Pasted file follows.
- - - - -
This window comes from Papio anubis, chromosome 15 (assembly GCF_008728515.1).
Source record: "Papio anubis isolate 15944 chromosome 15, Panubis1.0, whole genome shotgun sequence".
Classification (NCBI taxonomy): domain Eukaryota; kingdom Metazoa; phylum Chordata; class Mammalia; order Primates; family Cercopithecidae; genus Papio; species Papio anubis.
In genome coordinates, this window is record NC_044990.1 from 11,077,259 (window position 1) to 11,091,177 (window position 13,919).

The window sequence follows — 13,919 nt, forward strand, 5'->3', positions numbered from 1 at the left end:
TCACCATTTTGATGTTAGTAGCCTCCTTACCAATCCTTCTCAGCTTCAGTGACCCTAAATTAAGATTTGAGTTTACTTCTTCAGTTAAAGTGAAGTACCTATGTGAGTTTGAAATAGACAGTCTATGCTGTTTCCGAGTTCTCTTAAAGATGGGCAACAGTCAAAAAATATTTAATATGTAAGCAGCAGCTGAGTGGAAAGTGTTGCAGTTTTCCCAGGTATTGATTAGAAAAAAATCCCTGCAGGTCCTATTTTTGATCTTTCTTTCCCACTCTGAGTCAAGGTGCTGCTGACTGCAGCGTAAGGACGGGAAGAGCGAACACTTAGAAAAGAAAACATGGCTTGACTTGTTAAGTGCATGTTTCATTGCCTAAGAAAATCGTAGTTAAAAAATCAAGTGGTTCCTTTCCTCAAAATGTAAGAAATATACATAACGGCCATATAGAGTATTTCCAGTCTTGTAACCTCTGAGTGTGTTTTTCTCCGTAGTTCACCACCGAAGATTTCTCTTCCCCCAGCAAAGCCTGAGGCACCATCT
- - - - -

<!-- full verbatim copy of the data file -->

This window comes from Papio anubis, chromosome 15 (assembly GCF_008728515.1).
Source record: "Papio anubis isolate 15944 chromosome 15, Panubis1.0, whole genome shotgun sequence".
Classification (NCBI taxonomy): domain Eukaryota; kingdom Metazoa; phylum Chordata; class Mammalia; order Primates; family Cercopithecidae; genus Papio; species Papio anubis.
In genome coordinates, this window is record NC_044990.1 from 11,077,259 (window position 1) to 11,091,177 (window position 13,919).

The window sequence follows — 13,919 nt, forward strand, 5'->3', positions numbered from 1 at the left end:
TCACCATTTTGATGTTAGTAGCCTCCTTACCAATCCTTCTCAGCTTCAGTGACCCTAAATTAAGATTTGAGTTTACTTCTTCAGTTAAAGTGAAGTACCTATGTGAGTTTGAAATAGACAGTCTATGCTGTTTCCGAGTTCTCTTAAAGATGGGCAACAGTCAAAAAATATTTAATATGTAAGCAGCAGCTGAGTGGAAAGTGTTGCAGTTTTCCCAGGTATTGATTAGAAAAAAATCCCTGCAGGTCCTATTTTTGATCTTTCTTTCCCACTCTGAGTCAAGGTGCTGCTGACTGCAGCGTAAGGACGGGAAGAGCGAACACTTAGAAAAGAAAACATGGCTTGACTTGTTAAGTGCATGTTTCATTGCCTAAGAAAATCGTAGTTAAAAAATCAAGTGGTTCCTTTCCTCAAAATGTAAGAAATATACATAACGGCCATATAGAGTATTTCCAGTCTTGTAACCTCTGAGTGTGTTTTTCTCCGTAGTTCACCACCGAAGATTTCTCTTCCCCCAGCAAAGCCTGAGGCACCATCT